The last decades of the 19th century saw this traditional ecosystem under the combined attack of colonial and missionary moralism. More importantly, by then, an Anglicised new middle class was rising in Punjab, as it was elsewhere in India, which led the anti-nautch, reformation drive against the courtesan-mirasi culture. Kapuria writes about the socio-religious movements like the Arya Samaj and Deva Samaj that were pressing to have music cleansed of its old intermingled aesthetic. The ascetic-musician figure of VD Paluskar was a leading force in this drive to return this music to its purported pure past. Tellingly, despite his Maharashtrian roots, it was in Lahore that Paluskar found the ground ripest for his campaign.
Mirasis, dhadhis and courtesans did not fit this new puritanical worldview: several communities began banning nautch practices to ensure that the masculinity of the Punjabi stayed unblemished. For this, the reformers advocated two strategies, Kapuria observes: one, keep the hereditary performers out of the arts and, second, bring middle-class women and men into this music after scrubbing it of all eroticism.
Kapuria elaborates how traditional songs full of zesty, celebratory texts were replaced with new, pious and moral lyrics published in sermonising handbooks written by Arya Samaj updeshaks (preachers) like Mai Bhagvati, the author of Abala Mati Vegarodhik Sangit (Music to prevent impetuousness among women). So, Udi choli jard pase (her blouse tinted yellow) became Prabhu ji ne aagya ditti, tussi karm kariyo (God has ordered us to do good deeds).
Among the most fascinating figures of these years was Devaki Sud, the first woman writer of a book on raga music in Punjabi, Sangit Prabha. A zealous reformer-singer, Sud spoke of wresting sacred raga vidya from mercenary musicians and restoring it to “good households”.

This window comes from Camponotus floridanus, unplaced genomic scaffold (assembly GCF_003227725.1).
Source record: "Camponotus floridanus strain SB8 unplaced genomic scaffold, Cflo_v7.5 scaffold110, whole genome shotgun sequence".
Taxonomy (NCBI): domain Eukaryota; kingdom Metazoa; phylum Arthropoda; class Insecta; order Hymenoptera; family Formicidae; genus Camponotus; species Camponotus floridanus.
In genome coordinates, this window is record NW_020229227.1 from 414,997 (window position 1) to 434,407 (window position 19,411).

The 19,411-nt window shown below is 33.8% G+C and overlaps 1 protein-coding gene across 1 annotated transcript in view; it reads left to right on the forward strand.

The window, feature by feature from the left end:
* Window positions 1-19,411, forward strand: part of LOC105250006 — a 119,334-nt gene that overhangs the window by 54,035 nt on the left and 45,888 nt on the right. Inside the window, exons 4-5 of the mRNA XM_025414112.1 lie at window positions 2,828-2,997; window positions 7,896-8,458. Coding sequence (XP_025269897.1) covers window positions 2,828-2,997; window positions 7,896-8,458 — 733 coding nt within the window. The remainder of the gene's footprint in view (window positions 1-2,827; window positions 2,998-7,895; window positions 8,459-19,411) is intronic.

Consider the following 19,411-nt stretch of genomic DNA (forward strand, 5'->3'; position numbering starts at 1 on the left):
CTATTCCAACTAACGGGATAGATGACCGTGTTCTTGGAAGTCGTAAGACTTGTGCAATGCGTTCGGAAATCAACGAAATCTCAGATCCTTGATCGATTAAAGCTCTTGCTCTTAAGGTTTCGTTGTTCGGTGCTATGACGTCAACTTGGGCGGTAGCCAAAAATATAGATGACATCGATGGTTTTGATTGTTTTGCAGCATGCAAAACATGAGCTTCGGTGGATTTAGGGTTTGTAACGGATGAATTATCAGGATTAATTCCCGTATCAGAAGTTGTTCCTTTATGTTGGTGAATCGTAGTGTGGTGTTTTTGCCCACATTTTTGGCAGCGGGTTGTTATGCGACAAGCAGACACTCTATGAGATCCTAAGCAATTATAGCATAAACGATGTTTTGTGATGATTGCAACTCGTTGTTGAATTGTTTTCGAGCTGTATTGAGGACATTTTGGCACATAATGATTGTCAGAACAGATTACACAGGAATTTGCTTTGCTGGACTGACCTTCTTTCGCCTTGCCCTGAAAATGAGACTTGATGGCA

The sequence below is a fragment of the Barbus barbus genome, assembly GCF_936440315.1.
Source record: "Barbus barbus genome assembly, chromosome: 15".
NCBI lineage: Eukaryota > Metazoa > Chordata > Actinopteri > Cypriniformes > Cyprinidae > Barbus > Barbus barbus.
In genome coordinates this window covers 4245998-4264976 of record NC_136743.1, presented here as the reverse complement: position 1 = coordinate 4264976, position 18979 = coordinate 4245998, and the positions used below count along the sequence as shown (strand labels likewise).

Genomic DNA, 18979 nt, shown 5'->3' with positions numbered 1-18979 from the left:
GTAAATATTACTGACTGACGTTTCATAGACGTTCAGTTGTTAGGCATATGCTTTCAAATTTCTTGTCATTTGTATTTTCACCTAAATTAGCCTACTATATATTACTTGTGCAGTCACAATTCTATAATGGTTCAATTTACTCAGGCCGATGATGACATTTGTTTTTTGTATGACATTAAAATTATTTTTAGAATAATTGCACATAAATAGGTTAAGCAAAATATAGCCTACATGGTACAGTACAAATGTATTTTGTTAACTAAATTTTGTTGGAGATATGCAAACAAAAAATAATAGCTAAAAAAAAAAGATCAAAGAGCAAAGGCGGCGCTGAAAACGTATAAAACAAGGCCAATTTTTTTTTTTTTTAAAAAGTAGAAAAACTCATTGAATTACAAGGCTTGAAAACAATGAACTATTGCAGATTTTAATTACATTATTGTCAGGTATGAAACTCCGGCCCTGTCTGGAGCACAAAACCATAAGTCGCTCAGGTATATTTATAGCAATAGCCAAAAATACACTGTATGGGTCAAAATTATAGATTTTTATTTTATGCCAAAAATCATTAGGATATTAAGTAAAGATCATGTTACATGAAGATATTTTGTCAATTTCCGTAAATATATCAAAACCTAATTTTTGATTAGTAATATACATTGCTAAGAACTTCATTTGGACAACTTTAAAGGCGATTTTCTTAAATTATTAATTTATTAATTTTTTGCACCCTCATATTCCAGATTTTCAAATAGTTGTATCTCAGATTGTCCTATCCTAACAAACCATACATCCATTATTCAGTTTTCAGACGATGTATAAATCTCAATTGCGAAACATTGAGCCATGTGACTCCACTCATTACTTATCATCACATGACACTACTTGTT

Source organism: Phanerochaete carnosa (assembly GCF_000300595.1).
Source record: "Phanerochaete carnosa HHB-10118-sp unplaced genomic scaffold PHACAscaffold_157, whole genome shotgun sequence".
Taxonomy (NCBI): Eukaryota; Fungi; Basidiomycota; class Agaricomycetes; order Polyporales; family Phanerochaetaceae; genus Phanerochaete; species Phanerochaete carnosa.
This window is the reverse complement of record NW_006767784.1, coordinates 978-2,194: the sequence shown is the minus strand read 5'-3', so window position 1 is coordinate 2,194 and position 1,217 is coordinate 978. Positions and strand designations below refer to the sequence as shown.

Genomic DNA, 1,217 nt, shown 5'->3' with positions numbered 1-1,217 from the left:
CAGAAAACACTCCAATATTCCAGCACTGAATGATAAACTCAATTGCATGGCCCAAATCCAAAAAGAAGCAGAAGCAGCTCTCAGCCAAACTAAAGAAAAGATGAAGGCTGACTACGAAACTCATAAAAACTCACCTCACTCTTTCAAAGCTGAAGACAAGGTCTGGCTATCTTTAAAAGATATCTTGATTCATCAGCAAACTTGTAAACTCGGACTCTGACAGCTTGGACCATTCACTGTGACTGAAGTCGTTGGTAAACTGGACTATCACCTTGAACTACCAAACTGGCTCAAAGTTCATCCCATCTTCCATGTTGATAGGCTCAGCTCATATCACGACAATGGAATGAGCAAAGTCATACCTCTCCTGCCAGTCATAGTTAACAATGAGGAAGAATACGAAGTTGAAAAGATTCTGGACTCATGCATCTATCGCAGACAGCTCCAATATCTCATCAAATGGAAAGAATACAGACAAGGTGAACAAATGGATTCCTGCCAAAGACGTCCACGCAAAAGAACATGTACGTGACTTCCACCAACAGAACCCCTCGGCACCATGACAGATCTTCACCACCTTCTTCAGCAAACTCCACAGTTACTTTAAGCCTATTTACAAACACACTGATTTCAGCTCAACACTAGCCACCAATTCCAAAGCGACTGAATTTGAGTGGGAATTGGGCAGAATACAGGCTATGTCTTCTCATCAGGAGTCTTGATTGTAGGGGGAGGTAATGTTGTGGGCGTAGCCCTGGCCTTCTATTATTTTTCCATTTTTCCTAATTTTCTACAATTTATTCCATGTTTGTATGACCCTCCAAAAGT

“The relative inclusivity evinced in the ubiquity of hereditary female performers, low caste musicians and listeners at festivals, gatherings and fairs (both sacred and secular) was overturned by a new exclusivity towards these groups…,” Kapuria says in her book.
A new hybridity
By the 1920s, even as it was squeezed out of traditional domains, Punjab’s classical music spread to new middle-class domains – it seeped into education pedagogy in its new chaste form and began finding audiences in urban music clubs and ticketed concerts. “The new practitioners distanced themselves from the communities that traditionally held the knowledge,” says Kapuria.
But the old order that upheld an entire tradition across centuries was far too resilient to simply lie down and die. “The level of opprobrium against courtesans amplified, but the reformation campaign was not entirely successful – traditions continued even in other contexts. Courtesans for instance took to new media like recorded music, films and stage.”
Not just that, in the princely states of Patiala and Kapurthala, which grew in strength after the fall of Lahore, connoisseurs and artists still put high value on the virtuosity of gharanedar ustads and courtesans. Kapuria refers in her book to this new “hybridity”, which included both the “older trajectories of sensuality” and the newly modernised music. It was in the decades leading to Partition that saw the rise of the dynamic Patiala gharana, marked by vigour and delicacy, a notable trait in the music of the legendary Bade Ghulam Ali Khan.
Kapuria points to an interesting fact: younger musicians who lay claim to the mirasi tradition are now reclaiming their identity after decades of marginalisation. On their website, the hugely popular Nooran sisters of Jalandhar describe themselves as followers of both the classical Sham Chaurasi gharana of Punjab as well as the mirasi tradition.
Malini Nair is a writer and senior editor based in New Delhi. She is a Kalpalata Fellow for Classical Music Writings for 2022.